Fig. 8.

Frequency distributions of differences of (a),(b) temperature and (c),(d) water vapor pressure between cloudy retrieval and GPS RO wet retrieval of (left) altostratus and (right) nimbostratus. The total number of data counts in different altitude ranges above cloud bases is indicated in color.

Fig. 8.

Frequency distributions of differences of (a),(b) temperature and (c),(d) water vapor pressure between cloudy retrieval and GPS RO wet retrieval of (left) altostratus and (right) nimbostratus. The total number of data counts in different altitude ranges above cloud bases is indicated in color.

The mean temperature differences are calculated by aligning all the clouds by cloud center (Figs. 9a,b), cloud top (Figs. 9c,d), and cloud base (Figs. 9e,f). It is found that the cloudy retrievals produced a warmer temperature throughout altostratus clouds with similar magnitudes. For nimbostratus clouds, the difference between Tcloud and Twet is largest at the cloud center and smallest near the cloud base. The number of cloudy cases with (TcloudTwet) 0 is significantly more than those cases with (TcloudTwet) < 0. The largest mean difference is about 1 K.

Fig. 9.

Mean of all data points (solid), only positive (TcloudTwet) (dotted), and all negative (TcloudTwet) (dashed) aligned at (a),(b) cloud center; (c),(d) cloud top; and (e),(f) cloud base for (left) altostratus and (right) nimbostratus. The data points with (TcloudTwet) 0 (<0) are indicated in gray (black) horizontal bars.

Fig. 9.

Mean of all data points (solid), only positive (TcloudTwet) (dotted), and all negative (TcloudTwet) (dashed) aligned at (a),(b) cloud center; (c),(d) cloud top; and (e),(f) cloud base for (left) altostratus and (right) nimbostratus. The data points with (TcloudTwet) 0 (<0) are indicated in gray (black) horizontal bars.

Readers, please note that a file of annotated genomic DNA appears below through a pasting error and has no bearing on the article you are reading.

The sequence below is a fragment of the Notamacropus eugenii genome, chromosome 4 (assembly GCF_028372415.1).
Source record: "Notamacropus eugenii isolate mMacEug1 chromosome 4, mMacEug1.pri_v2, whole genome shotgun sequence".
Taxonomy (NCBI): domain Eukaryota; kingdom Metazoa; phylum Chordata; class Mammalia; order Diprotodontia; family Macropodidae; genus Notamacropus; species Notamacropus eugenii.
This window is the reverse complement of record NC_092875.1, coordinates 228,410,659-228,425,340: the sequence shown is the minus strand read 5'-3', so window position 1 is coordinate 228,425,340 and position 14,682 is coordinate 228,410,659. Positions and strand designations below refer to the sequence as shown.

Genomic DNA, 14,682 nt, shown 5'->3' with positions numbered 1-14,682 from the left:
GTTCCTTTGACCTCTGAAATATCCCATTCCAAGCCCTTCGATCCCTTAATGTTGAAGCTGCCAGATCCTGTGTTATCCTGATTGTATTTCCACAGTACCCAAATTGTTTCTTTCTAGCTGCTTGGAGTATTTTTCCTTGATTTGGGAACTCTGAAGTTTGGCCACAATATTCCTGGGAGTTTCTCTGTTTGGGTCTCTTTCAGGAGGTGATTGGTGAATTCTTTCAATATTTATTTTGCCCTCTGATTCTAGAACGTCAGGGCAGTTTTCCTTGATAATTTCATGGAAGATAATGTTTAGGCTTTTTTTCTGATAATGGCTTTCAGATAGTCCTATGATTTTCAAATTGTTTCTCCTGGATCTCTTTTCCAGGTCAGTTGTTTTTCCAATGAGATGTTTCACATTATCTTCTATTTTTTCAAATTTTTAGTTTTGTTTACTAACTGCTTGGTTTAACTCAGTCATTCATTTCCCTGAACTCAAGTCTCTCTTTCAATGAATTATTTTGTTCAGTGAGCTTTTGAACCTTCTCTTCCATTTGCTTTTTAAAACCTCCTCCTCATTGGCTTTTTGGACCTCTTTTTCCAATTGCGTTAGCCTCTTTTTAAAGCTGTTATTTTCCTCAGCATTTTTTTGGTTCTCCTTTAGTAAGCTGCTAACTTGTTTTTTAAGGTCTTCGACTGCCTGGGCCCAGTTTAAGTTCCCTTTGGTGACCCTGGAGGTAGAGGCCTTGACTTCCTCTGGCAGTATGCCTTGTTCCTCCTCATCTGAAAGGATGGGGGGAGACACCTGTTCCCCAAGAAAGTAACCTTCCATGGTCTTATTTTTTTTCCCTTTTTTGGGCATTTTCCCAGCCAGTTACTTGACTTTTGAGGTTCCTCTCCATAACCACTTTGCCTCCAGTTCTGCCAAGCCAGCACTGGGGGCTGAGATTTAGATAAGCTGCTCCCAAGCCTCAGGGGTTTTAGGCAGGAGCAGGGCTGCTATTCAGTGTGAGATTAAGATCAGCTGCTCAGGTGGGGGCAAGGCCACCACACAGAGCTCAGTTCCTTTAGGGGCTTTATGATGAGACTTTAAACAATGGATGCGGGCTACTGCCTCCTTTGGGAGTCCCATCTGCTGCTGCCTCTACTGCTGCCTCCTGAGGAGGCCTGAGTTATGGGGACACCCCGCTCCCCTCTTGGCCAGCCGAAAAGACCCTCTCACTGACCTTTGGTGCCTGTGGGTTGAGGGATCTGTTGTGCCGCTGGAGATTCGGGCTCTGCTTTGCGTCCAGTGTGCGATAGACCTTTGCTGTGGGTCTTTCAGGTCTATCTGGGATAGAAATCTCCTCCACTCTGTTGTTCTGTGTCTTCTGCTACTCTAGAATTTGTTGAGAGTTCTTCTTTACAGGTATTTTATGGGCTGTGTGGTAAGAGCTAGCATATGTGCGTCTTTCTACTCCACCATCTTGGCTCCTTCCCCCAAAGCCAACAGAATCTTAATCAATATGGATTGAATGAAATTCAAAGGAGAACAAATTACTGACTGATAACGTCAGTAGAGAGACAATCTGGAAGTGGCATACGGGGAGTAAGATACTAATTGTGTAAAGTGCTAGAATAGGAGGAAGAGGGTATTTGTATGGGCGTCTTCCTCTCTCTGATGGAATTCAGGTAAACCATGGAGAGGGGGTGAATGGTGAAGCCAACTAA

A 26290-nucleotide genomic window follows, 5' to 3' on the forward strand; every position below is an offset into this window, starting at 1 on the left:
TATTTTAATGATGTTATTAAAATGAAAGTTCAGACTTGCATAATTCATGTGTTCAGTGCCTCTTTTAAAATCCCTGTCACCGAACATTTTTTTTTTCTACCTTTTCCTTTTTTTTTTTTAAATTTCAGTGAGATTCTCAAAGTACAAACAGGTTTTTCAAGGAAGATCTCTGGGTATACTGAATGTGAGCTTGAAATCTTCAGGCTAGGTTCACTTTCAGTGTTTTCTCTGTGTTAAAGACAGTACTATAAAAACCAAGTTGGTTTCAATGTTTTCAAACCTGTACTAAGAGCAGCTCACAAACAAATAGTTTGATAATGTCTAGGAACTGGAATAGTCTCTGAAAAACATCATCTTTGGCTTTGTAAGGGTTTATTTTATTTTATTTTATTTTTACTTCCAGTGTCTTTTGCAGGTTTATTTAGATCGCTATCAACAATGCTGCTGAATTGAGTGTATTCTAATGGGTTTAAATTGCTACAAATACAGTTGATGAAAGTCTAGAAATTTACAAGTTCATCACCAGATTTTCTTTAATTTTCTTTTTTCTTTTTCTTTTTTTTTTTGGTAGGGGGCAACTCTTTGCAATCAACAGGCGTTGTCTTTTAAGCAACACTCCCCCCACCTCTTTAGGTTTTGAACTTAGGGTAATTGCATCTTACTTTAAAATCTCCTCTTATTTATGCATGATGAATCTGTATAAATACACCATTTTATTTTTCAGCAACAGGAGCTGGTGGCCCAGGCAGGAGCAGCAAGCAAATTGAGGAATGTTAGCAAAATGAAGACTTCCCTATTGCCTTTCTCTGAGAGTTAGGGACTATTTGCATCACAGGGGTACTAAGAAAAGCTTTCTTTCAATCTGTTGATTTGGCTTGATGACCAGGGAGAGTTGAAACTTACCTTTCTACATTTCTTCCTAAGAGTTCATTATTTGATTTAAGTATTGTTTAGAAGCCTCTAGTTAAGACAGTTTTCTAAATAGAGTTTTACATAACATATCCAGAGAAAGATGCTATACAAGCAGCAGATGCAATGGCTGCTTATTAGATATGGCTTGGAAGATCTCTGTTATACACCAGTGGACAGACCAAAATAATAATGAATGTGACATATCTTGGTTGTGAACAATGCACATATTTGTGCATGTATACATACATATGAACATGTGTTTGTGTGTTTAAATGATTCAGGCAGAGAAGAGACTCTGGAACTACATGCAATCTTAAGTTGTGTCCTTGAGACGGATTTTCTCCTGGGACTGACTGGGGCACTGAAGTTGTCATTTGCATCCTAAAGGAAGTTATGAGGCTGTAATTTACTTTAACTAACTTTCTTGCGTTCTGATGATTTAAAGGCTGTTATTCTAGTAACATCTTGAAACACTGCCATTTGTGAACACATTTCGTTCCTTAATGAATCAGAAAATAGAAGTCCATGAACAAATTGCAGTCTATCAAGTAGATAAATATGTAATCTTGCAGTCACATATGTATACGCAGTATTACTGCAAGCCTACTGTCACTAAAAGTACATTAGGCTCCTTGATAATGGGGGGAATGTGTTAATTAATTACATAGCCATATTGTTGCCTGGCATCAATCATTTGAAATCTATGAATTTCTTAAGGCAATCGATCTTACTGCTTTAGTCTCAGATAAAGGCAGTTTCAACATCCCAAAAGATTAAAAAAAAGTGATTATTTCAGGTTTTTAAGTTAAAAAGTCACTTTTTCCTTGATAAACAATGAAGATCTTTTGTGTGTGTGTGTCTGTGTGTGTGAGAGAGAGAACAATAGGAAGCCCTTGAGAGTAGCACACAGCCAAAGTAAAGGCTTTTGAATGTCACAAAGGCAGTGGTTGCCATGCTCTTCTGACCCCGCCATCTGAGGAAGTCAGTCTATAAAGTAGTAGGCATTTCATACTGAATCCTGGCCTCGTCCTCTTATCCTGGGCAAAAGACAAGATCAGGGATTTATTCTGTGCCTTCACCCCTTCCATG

The seasonal variations of the temperatures in altostratus and nimbostratus clouds as well as their differences from the wet retrievals are shown in Fig. 10. As expected, temperatures in altostratus and nimbostratus clouds are highest in summer and lowest in winter (dashed curves in Figs. 10a–f). The differences between the cloudy retrieval and the wet retrieval are also largest in summer and smallest in winter (solid curves in Figs. 10a–e), except for summer nimbostratus clouds in the lower half of the clouds (red curve in Fig. 10f). The differences between Tcloud and Twet and the seasonal dependences of (TcloudTwet) are smallest in winter, fall, and spring within nimbostratus clouds below the cloud center.

Fig. 10.

Mean of temperature differences (TcloudTwet) (solid) and temperatures Tcloud (dashed) aligned at (a),(b) the cloud center; (c),(d) the cloud top; and (e),(f) the cloud base for (left) altostratus and (right) nimbostratus in four seasons.

Fig. 10.

Mean of temperature differences (TcloudTwet) (solid) and temperatures Tcloud (dashed) aligned at (a),(b) the cloud center; (c),(d) the cloud top; and (e),(f) the cloud base for (left) altostratus and (right) nimbostratus in four seasons.

b. Lapse rates